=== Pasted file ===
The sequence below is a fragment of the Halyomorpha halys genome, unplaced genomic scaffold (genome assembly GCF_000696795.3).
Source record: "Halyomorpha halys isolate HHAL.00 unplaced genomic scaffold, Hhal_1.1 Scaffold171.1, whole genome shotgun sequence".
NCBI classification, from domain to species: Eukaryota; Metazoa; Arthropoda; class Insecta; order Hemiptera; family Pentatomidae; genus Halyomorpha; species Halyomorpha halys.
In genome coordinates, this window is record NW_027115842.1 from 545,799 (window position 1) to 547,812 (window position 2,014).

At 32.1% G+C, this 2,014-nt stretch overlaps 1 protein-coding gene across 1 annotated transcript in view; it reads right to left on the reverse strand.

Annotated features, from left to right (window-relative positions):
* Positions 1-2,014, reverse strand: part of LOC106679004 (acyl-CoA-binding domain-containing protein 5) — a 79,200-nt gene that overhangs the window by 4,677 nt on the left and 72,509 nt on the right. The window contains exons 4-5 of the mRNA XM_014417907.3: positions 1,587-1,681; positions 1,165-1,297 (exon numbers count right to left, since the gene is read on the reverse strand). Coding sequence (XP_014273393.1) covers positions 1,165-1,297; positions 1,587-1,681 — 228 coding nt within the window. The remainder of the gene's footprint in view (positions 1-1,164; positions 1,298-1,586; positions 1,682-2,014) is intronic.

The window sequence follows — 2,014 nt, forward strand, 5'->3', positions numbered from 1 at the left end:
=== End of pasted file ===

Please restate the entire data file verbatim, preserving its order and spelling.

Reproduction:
The sequence below is a fragment of the Halyomorpha halys genome, unplaced genomic scaffold (genome assembly GCF_000696795.3).
Source record: "Halyomorpha halys isolate HHAL.00 unplaced genomic scaffold, Hhal_1.1 Scaffold171.1, whole genome shotgun sequence".
NCBI classification, from domain to species: Eukaryota; Metazoa; Arthropoda; class Insecta; order Hemiptera; family Pentatomidae; genus Halyomorpha; species Halyomorpha halys.
In genome coordinates, this window is record NW_027115842.1 from 545,799 (window position 1) to 547,812 (window position 2,014).

At 32.1% G+C, this 2,014-nt stretch overlaps 1 protein-coding gene across 1 annotated transcript in view; it reads right to left on the reverse strand.

Annotated features, from left to right (window-relative positions):
* Positions 1-2,014, reverse strand: part of LOC106679004 (acyl-CoA-binding domain-containing protein 5) — a 79,200-nt gene that overhangs the window by 4,677 nt on the left and 72,509 nt on the right. The window contains exons 4-5 of the mRNA XM_014417907.3: positions 1,587-1,681; positions 1,165-1,297 (exon numbers count right to left, since the gene is read on the reverse strand). Coding sequence (XP_014273393.1) covers positions 1,165-1,297; positions 1,587-1,681 — 228 coding nt within the window. The remainder of the gene's footprint in view (positions 1-1,164; positions 1,298-1,586; positions 1,682-2,014) is intronic.

The window sequence follows — 2,014 nt, forward strand, 5'->3', positions numbered from 1 at the left end: